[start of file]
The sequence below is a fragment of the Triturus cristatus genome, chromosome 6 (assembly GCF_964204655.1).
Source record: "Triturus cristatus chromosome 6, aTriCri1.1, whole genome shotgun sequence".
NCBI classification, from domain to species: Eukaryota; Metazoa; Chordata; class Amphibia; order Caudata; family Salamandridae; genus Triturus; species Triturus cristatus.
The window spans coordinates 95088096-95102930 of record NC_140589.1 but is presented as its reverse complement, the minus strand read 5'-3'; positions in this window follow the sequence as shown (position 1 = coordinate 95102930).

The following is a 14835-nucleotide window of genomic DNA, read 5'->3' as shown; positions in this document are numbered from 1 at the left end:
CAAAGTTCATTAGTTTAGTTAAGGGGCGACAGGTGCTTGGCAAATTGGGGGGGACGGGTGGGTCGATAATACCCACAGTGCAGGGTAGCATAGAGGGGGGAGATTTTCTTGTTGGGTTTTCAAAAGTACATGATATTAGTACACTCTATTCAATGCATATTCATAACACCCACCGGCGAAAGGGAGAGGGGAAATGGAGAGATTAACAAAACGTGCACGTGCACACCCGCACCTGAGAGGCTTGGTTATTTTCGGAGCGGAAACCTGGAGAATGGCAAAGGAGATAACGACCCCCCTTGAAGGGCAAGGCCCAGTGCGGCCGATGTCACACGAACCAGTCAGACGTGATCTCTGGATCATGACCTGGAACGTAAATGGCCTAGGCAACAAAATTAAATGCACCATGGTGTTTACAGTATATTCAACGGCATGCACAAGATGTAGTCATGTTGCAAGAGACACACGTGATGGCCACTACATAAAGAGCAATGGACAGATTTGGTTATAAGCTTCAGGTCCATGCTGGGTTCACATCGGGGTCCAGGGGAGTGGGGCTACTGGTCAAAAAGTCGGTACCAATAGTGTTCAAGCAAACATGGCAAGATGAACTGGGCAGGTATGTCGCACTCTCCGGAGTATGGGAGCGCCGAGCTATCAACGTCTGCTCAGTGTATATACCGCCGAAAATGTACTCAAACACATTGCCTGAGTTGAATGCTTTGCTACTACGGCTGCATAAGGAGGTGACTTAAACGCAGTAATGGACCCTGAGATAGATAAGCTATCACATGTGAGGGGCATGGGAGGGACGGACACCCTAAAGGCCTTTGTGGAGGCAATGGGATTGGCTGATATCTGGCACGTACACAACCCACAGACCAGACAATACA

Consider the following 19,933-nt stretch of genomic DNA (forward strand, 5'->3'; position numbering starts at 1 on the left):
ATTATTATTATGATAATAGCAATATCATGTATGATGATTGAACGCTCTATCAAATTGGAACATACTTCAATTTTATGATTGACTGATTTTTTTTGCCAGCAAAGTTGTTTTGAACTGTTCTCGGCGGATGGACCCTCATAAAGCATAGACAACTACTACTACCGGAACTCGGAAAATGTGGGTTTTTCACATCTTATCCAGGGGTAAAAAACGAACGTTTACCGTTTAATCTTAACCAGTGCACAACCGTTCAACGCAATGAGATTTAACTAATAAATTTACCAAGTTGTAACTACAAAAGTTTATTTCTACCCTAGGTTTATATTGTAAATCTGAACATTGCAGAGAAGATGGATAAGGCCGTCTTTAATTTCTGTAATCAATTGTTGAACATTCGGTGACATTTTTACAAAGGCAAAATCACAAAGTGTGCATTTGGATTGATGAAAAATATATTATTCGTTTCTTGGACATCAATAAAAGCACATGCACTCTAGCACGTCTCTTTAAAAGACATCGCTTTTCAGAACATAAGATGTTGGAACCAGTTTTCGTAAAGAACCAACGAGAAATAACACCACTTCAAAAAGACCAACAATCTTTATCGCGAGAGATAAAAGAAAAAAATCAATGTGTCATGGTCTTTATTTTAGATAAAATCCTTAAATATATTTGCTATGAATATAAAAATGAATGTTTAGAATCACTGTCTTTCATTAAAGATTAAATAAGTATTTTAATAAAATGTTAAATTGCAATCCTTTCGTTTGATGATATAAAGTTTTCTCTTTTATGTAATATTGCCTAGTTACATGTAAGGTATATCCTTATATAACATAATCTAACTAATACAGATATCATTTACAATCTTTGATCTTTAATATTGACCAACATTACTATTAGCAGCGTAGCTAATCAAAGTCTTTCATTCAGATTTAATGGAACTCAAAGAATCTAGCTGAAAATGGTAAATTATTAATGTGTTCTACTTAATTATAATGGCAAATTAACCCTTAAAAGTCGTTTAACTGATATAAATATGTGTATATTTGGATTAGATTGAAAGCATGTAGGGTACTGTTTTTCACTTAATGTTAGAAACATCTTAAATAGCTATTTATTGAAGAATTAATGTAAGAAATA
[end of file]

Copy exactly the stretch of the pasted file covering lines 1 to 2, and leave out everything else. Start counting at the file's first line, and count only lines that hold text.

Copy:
The sequence below is a fragment of the Triturus cristatus genome, chromosome 6 (assembly GCF_964204655.1).
Source record: "Triturus cristatus chromosome 6, aTriCri1.1, whole genome shotgun sequence".